Overcoming barriers to maternal and child survival
The U.S. Agency for International Development (USAID) reports that 18,000 more children and 650 more mothers will survive today than each day in 1990. While this is great progress, 5.9 million children and 303,000 women still die every year for reasons we know can be prevented. Overcoming the barriers to maternal and child survival was the core theme of the 2017 Acting on the Call Summit that took place August 24-25 in Addis Ababa, Ethiopia.
This summit was the fourth in a series of Acting on the Call events which began in 2012. Here in Addis Ababa, the governments of Ethiopia and India joined partners such as the Bill and Melinda Gates Foundation, UNICEF, and USAID to convene delegates from 24 countries to re-affirm their pledge to saving more lives and discuss lessons learned from their in-country health initiatives.
Discussions around overcoming these barriers to maternal and child survival exposed that building a robust health workforce and leveraging data with appropriate technology for evidence-based decision-making will be two of many areas to focus on to uphold the 2030 Sustainable Development Goal commitments.
Leveraging data via technology to maximize the impact of maternal and child health programs continues to be at the forefront of many discussions. A collaboration between Johnson & Johnson, Every Woman Every Child, and FHI 360 is doing just that. The Newborn Survival Map encourages the development of cross-sector partnerships delivering integrated solutions. How? By crowdsourcing data. The project is targeting current, large-scale investments (USD500,000 and above), public and private, across four major sectors in the 16 countries with the largest numbers of maternal and newborn deaths. Once complete, the Newborn Survival Map will provide a platform to expose cross-sector opportunities for closer collaboration among partners currently in close geographic proximity. In addition, it will reveal critical gaps in cross-sector services that could prevent the deaths of many more pregnant women and newborns. The map is still seeking data and anyone working on a related project is encouraged to submit their program information.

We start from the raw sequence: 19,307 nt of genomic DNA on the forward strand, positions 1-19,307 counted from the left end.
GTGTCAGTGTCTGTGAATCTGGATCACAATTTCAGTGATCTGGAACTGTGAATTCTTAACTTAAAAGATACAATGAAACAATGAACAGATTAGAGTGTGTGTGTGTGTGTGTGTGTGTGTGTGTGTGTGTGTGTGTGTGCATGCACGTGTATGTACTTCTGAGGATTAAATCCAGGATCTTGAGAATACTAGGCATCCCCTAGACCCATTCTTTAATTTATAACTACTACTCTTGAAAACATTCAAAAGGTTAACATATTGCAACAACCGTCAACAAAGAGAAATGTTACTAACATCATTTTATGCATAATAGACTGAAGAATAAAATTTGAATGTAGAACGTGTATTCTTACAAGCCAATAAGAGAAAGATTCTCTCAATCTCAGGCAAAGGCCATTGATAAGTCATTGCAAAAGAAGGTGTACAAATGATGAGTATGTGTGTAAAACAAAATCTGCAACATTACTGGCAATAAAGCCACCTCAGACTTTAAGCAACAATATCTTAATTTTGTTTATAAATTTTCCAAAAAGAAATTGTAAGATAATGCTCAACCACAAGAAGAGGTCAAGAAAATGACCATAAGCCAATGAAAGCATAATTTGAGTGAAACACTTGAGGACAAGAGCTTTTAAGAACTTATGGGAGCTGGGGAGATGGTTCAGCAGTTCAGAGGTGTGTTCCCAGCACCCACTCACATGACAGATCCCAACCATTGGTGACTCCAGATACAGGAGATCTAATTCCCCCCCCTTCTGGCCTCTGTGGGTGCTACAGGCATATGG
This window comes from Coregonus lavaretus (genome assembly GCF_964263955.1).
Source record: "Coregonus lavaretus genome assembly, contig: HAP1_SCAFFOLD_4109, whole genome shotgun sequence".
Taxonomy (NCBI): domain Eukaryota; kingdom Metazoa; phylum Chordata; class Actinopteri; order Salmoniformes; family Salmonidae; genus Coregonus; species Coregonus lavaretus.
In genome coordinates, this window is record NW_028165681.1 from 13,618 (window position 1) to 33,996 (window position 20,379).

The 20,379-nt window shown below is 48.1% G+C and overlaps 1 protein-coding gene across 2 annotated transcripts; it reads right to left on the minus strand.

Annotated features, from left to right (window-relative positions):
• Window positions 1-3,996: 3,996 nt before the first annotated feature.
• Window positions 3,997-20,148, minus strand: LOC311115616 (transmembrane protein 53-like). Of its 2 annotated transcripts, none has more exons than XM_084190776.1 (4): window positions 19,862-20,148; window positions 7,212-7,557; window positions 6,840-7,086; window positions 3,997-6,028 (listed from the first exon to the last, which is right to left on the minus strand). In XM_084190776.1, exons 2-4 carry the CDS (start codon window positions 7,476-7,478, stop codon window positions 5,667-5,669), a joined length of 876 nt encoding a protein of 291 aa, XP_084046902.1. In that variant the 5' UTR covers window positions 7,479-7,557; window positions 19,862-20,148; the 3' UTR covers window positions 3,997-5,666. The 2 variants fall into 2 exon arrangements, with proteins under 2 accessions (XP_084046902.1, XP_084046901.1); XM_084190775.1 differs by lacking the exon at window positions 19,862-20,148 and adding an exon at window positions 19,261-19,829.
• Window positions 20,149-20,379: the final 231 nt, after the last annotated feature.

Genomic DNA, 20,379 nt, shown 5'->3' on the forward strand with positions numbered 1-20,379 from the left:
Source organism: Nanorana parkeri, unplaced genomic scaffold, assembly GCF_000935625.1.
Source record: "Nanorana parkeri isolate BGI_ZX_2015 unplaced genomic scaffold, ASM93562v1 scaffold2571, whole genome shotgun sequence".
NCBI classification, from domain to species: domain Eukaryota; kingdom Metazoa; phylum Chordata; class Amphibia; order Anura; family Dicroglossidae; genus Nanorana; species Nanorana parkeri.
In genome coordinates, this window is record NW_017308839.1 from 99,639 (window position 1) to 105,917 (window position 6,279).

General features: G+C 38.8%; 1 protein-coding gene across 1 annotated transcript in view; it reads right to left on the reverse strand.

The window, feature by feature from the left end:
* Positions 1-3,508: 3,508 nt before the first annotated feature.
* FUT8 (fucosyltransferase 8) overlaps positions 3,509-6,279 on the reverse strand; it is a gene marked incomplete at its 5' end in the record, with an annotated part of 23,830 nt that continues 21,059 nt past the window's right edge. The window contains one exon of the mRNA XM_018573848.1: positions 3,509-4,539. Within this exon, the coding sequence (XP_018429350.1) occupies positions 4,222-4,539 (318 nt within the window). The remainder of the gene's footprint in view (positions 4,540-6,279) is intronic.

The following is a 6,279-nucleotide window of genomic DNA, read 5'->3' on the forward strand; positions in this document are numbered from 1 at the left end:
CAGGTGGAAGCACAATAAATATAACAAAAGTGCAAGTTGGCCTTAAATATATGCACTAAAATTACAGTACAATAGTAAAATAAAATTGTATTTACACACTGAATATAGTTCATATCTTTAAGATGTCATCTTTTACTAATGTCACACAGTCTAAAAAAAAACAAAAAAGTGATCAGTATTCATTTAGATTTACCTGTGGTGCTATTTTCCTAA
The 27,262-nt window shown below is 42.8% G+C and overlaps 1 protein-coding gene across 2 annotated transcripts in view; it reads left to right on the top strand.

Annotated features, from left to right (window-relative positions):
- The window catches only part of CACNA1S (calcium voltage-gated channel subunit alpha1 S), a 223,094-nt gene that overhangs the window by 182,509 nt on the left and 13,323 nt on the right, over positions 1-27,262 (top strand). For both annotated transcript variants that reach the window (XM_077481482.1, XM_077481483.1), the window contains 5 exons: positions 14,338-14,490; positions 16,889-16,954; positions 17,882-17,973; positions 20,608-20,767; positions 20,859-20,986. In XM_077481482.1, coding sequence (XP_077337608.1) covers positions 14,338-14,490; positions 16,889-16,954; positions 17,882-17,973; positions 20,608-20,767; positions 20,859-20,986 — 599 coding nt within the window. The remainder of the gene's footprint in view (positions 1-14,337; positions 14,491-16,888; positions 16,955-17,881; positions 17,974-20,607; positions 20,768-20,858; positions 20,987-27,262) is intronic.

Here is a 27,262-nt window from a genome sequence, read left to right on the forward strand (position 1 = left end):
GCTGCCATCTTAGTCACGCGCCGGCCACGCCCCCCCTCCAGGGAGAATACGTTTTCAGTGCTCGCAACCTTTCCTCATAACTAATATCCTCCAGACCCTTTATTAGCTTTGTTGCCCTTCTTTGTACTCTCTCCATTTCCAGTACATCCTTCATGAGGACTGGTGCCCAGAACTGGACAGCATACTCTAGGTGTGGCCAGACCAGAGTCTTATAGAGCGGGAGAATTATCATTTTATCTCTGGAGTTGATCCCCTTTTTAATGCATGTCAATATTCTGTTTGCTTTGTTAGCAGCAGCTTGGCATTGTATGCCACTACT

The Newborn Survival Map is one of many initiatives leveraging data and technology to advance progress towards ending preventable maternal and child deaths. In further conversations about data at the AOTC event, multiple presenters provided roadmaps for country and program leaders to use to improve health outcomes.
The 2017 Acting on the Call Summit concluded with all 25 country delegates committing to reducing mortality, put their country on a sustainable path to ending all preventable maternal, newborn and child deaths. and achieving universal health coverage. This commitment has been documented in what is now called the Addis Declaration.
Since the initial Acting on the Call Summit in 2012, great strides have been made to eliminate the number of preventable maternal, newborn and child deaths. USAID has reported that over 13 million health workers have been trained in maternal and child health and nutrition, and over 5 million women have been able to give birth in a health facility. While there are still mothers and children unable to access proper health services, the Addis Declaration is the next step forward to ending preventable maternal, infant and child deaths.